After ten revolutions and 20 hours 10 minutes 13.0 seconds in Lunar orbit, the transearth injection maneuver was performed with the Service Propulsion System, and the astronauts were on their way home.

The Service Module was jettisoned as Apollo 8 approached Earth, and the Command Module followed an automatically guided entry profile. The Command Module reentered Earth's atmosphere (400,000 feet altitude) at a velocity of 36,221.1 ft/second following a transearth coast of 57 hours 23 minutes 32.5 seconds. The ionization became so bright during entry that the Command Module interior was bathed in a cold blue light as bright as daylight. At 180,000 feet, as expected, the lift of the Command Module bounced it to 210,000 feet, where it then resumed its downward course. The parachute system effected splashdown of the Command Module in the Pacific Ocean at 15:51:42 GMT (10:51:42 a.m. EST) on 27 December 1968. Mission duration was 147:00:42.0. The impact point was 1.4 nautical miles from the target point and 2.6 n mi from the recovery ship U.S.S. Yorktown.

Basic flight objectives: Demonstration of performance in cislunar and Lunar orbit environment; evaluation of crew performance in Lunar orbit mission; demonstration of communications and tracking; high-resolution photography. Summary of results: Successful; first manned Lunar orbit; first manned Saturn V launch. Flight time: 147:00:42

The photo attached to the launch record in this newsletter (21 December) was published by NASA at www.hq.nasa.gov (1) and www.hq.nasa.gov (2) (higher resolution). The description on Wikipedia states "The Apollo 8 Saturn V builds thrust after ignition of the S-IC first stage F-1 engines on December 21, 1968. Note that the Moon is double-exposed - it was neither visible at the time of launch nor in the crescent phase at this time."

See also the NSSDCA Master Catalog which includes a smaller version of the above-mentioned launch photographic art.
ref: history.nasa.gov

1968 15:41:38 GMT
NASA's AS-503 Saturn V S-IVB third stage was restarted, in orbit, to send Apollo 8 to the Moon.
see above

USSR's Venera 12 flight platform passed Venus at a distance of approximately 34,000 km.

Venera 12 was part of a two-spacecraft mission to study Venus and the interplanetary medium. Each of the two spacecraft, Venera 11 and Venera 12, consisted of a flight platform and a lander probe. Identical instruments were carried on both spacecraft. The flight platform had instruments to study solar wind composition, gamma ray bursts, ultraviolet radiation, and the electron density of the ionosphere of Venus. The lander probe carried instruments to study the characteristics and composition of the atmosphere of Venus.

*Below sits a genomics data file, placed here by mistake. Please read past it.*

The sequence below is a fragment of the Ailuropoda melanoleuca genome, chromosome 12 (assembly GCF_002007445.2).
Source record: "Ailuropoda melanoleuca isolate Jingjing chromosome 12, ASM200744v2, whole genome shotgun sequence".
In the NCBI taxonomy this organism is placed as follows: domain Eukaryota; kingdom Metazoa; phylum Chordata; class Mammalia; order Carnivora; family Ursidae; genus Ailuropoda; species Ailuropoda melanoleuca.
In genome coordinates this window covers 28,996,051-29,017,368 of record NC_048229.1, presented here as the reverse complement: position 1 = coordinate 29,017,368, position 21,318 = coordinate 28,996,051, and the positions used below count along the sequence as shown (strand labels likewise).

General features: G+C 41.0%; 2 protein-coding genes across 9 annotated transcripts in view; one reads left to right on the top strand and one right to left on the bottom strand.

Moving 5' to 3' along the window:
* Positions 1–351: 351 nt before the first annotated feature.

Venera 12 was launched into a 177 x 205 km, 51.5 degree inclination Earth orbit, from which it was propelled into a 3.5 month Venus transfer orbit, which involved two mid-course corrections, on 21 September and 14 December. After ejecting the lander probe on 19 December, two days before encounter, the flight platform continued past Venus in a heliocentric orbit. The flight platform's near encounter with Venus occurred on 21 December 1978, at approximately 34,000 km from the planet. The flight platform acted as a data relay for the descent craft for 110 minutes until it flew out of range, then continued to return its own measurements on interplanetary space. The platform was equipped with a gamma ray spectrometer, retarding potential traps, UV grating monochromator, electron and proton spectrometers, gamma ray burst detectors, solar wind plasma detectors, and two-frequency transmitters.

The Venera 12 descent craft carried instruments designed to study the detailed chemical composition of the atmosphere, the nature of the clouds, and the thermal balance of the atmosphere. After separating from its flight platform on 19 December 1978, it entered the atmosphere of Venus two days later, at 11.2 km/sec (approximately 25,000 mph). During the descent, it employed aerodynamic braking, followed by parachute braking, and ending with atmospheric braking. It made a soft landing on the surface at 06:30 Moscow time on 21 December 1978 after a descent time of approximately 1 hour. The touchdown speed was 7-8 m/s (15-18 mph). Information was transmitted to the flight platform for relay to Earth until the flight platform moved out of range 110 minutes after the lander touchdown.

Both Venera 11 and 12 landers failed to return the planned color television views of the surface, and to perform soil analysis experiments. All of the camera protective covers failed to eject after landing (the cause was not established). Some US literature noted that the imaging system "failed" but did return some data. The soil drilling experiment was apparently damaged by a leak in the soil collection device, the interior of which was exposed to the high Venusian atmospheric pressure. The leak had probably formed during the descent phase because the lander was less aerodynamically stable than had been thought. Consequently, the landing gear of the following two landers (Venera 13 and 14) were equipped with tooth-shaped stabilizers.

Two other experiments on the lander also failed, and their failure was acknowledged by the Soviets at the time.